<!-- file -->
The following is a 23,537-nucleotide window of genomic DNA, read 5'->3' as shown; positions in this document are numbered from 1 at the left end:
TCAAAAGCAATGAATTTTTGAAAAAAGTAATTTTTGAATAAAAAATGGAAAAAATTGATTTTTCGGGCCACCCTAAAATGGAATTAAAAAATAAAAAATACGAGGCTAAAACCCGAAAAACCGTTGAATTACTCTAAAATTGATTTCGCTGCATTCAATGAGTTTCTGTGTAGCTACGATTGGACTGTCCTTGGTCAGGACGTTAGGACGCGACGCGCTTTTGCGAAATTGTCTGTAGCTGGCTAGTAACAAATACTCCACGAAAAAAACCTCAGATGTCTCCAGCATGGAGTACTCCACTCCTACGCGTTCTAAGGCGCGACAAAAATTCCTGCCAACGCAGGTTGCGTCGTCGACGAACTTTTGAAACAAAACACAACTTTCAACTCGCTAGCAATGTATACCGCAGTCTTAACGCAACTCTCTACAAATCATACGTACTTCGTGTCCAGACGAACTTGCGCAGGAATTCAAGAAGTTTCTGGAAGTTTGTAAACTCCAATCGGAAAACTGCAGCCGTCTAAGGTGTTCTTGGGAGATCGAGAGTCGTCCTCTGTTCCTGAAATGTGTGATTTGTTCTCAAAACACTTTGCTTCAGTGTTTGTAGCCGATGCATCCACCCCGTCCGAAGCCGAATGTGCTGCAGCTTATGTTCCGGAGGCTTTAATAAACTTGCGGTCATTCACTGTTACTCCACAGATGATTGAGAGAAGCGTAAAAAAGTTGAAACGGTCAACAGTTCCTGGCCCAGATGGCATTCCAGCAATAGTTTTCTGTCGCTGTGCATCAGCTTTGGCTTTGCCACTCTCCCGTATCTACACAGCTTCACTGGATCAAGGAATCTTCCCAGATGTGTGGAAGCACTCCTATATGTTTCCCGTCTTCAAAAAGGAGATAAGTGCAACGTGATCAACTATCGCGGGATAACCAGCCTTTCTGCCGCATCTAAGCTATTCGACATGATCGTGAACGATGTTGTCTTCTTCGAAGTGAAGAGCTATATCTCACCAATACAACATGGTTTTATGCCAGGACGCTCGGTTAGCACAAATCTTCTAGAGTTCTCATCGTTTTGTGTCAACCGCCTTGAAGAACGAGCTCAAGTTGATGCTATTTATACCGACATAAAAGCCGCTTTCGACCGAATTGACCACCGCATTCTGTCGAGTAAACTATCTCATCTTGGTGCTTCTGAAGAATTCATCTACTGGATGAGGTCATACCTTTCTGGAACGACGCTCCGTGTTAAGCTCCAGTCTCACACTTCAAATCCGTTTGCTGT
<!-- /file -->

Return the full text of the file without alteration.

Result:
The following is a 23,537-nucleotide window of genomic DNA, read 5'->3' as shown; positions in this document are numbered from 1 at the left end:
TCAAAAGCAATGAATTTTTGAAAAAAGTAATTTTTGAATAAAAAATGGAAAAAATTGATTTTTCGGGCCACCCTAAAATGGAATTAAAAAATAAAAAATACGAGGCTAAAACCCGAAAAACCGTTGAATTACTCTAAAATTGATTTCGCTGCATTCAATGAGTTTCTGTGTAGCTACGATTGGACTGTCCTTGGTCAGGACGTTAGGACGCGACGCGCTTTTGCGAAATTGTCTGTAGCTGGCTAGTAACAAATACTCCACGAAAAAAACCTCAGATGTCTCCAGCATGGAGTACTCCACTCCTACGCGTTCTAAGGCGCGACAAAAATTCCTGCCAACGCAGGTTGCGTCGTCGACGAACTTTTGAAACAAAACACAACTTTCAACTCGCTAGCAATGTATACCGCAGTCTTAACGCAACTCTCTACAAATCATACGTACTTCGTGTCCAGACGAACTTGCGCAGGAATTCAAGAAGTTTCTGGAAGTTTGTAAACTCCAATCGGAAAACTGCAGCCGTCTAAGGTGTTCTTGGGAGATCGAGAGTCGTCCTCTGTTCCTGAAATGTGTGATTTGTTCTCAAAACACTTTGCTTCAGTGTTTGTAGCCGATGCATCCACCCCGTCCGAAGCCGAATGTGCTGCAGCTTATGTTCCGGAGGCTTTAATAAACTTGCGGTCATTCACTGTTACTCCACAGATGATTGAGAGAAGCGTAAAAAAGTTGAAACGGTCAACAGTTCCTGGCCCAGATGGCATTCCAGCAATAGTTTTCTGTCGCTGTGCATCAGCTTTGGCTTTGCCACTCTCCCGTATCTACACAGCTTCACTGGATCAAGGAATCTTCCCAGATGTGTGGAAGCACTCCTATATGTTTCCCGTCTTCAAAAAGGAGATAAGTGCAACGTGATCAACTATCGCGGGATAACCAGCCTTTCTGCCGCATCTAAGCTATTCGACATGATCGTGAACGATGTTGTCTTCTTCGAAGTGAAGAGCTATATCTCACCAATACAACATGGTTTTATGCCAGGACGCTCGGTTAGCACAAATCTTCTAGAGTTCTCATCGTTTTGTGTCAACCGCCTTGAAGAACGAGCTCAAGTTGATGCTATTTATACCGACATAAAAGCCGCTTTCGACCGAATTGACCACCGCATTCTGTCGAGTAAACTATCTCATCTTGGTGCTTCTGAAGAATTCATCTACTGGATGAGGTCATACCTTTCTGGAACGACGCTCCGTGTTAAGCTCCAGTCTCACACTTCAAATCCGTTTGCTGT